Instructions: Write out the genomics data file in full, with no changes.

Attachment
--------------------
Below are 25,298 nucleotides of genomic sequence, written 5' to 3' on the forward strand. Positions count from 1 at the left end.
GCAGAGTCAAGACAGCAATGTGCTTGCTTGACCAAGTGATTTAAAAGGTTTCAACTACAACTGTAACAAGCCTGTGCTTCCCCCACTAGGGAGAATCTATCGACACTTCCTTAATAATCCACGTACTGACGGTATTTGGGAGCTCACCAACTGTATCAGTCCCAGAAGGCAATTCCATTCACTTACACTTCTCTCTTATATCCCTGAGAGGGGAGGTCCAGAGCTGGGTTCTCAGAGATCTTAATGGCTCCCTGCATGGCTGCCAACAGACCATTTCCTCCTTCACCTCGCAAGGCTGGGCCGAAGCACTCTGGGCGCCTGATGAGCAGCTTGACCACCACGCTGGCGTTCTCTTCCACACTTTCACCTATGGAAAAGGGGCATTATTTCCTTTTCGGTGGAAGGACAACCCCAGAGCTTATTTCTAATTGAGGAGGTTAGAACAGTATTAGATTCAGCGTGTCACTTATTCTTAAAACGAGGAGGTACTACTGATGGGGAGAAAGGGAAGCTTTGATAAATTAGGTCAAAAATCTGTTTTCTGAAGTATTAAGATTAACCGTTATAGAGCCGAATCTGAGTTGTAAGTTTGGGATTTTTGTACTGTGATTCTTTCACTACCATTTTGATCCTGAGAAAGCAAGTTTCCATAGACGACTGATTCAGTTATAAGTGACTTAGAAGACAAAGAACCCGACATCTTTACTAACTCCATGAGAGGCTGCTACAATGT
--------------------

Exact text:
Below are 25,298 nucleotides of genomic sequence, written 5' to 3' on the forward strand. Positions count from 1 at the left end.
GCAGAGTCAAGACAGCAATGTGCTTGCTTGACCAAGTGATTTAAAAGGTTTCAACTACAACTGTAACAAGCCTGTGCTTCCCCCACTAGGGAGAATCTATCGACACTTCCTTAATAATCCACGTACTGACGGTATTTGGGAGCTCACCAACTGTATCAGTCCCAGAAGGCAATTCCATTCACTTACACTTCTCTCTTATATCCCTGAGAGGGGAGGTCCAGAGCTGGGTTCTCAGAGATCTTAATGGCTCCCTGCATGGCTGCCAACAGACCATTTCCTCCTTCACCTCGCAAGGCTGGGCCGAAGCACTCTGGGCGCCTGATGAGCAGCTTGACCACCACGCTGGCGTTCTCTTCCACACTTTCACCTATGGAAAAGGGGCATTATTTCCTTTTCGGTGGAAGGACAACCCCAGAGCTTATTTCTAATTGAGGAGGTTAGAACAGTATTAGATTCAGCGTGTCACTTATTCTTAAAACGAGGAGGTACTACTGATGGGGAGAAAGGGAAGCTTTGATAAATTAGGTCAAAAATCTGTTTTCTGAAGTATTAAGATTAACCGTTATAGAGCCGAATCTGAGTTGTAAGTTTGGGATTTTTGTACTGTGATTCTTTCACTACCATTTTGATCCTGAGAAAGCAAGTTTCCATAGACGACTGATTCAGTTATAAGTGACTTAGAAGACAAAGAACCCGACATCTTTACTAACTCCATGAGAGGCTGCTACAATGT